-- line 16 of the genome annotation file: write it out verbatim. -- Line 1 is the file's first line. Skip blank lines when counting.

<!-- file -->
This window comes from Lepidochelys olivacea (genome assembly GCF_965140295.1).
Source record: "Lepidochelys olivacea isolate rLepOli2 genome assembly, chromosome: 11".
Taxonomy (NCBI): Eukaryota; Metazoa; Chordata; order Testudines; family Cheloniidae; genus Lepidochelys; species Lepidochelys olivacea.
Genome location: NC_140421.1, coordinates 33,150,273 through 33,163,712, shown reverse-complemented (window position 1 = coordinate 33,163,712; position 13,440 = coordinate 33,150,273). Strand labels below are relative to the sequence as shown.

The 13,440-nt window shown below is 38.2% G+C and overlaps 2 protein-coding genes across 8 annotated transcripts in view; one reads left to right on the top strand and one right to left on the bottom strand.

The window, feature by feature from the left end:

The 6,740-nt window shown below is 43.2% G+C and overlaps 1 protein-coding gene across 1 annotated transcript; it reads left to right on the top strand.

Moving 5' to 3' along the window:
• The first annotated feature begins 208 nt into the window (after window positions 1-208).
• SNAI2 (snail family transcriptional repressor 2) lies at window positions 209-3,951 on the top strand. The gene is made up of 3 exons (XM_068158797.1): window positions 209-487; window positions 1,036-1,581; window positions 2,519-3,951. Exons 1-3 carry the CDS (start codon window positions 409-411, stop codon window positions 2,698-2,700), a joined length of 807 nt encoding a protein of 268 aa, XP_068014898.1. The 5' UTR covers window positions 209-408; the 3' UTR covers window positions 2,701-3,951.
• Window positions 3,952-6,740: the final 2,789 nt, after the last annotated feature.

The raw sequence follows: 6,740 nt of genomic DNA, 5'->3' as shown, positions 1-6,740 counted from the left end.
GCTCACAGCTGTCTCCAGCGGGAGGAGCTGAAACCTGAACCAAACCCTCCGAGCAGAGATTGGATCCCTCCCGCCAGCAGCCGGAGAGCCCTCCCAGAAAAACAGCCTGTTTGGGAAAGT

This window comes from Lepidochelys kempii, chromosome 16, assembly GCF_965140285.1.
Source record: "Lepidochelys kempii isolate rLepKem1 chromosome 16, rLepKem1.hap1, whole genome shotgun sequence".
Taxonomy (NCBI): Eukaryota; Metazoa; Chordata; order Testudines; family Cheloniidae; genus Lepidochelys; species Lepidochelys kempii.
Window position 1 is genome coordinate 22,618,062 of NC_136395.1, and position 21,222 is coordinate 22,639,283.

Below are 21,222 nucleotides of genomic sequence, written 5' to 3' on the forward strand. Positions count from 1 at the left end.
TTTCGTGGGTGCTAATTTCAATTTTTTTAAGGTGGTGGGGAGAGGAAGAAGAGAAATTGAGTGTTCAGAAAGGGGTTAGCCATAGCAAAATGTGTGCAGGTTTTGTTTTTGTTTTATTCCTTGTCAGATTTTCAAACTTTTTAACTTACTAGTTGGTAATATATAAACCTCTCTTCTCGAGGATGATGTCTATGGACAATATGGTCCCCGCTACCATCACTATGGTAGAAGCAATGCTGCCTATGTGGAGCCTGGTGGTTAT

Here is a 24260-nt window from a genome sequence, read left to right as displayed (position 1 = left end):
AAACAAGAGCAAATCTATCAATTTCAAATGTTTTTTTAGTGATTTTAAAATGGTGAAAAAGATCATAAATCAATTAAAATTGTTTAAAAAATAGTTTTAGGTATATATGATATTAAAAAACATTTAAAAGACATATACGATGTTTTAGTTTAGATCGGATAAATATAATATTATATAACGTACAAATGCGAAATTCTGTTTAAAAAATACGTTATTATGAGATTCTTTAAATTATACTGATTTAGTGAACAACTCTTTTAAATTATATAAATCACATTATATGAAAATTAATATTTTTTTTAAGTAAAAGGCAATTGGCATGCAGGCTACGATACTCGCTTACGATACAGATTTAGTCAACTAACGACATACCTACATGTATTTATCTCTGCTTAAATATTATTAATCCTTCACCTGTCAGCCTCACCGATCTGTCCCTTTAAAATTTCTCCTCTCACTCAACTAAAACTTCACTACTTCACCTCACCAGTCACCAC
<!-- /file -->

Taxonomy (NCBI): Eukaryota; Metazoa; Chordata; order Testudines; family Cheloniidae; genus Lepidochelys; species Lepidochelys kempii.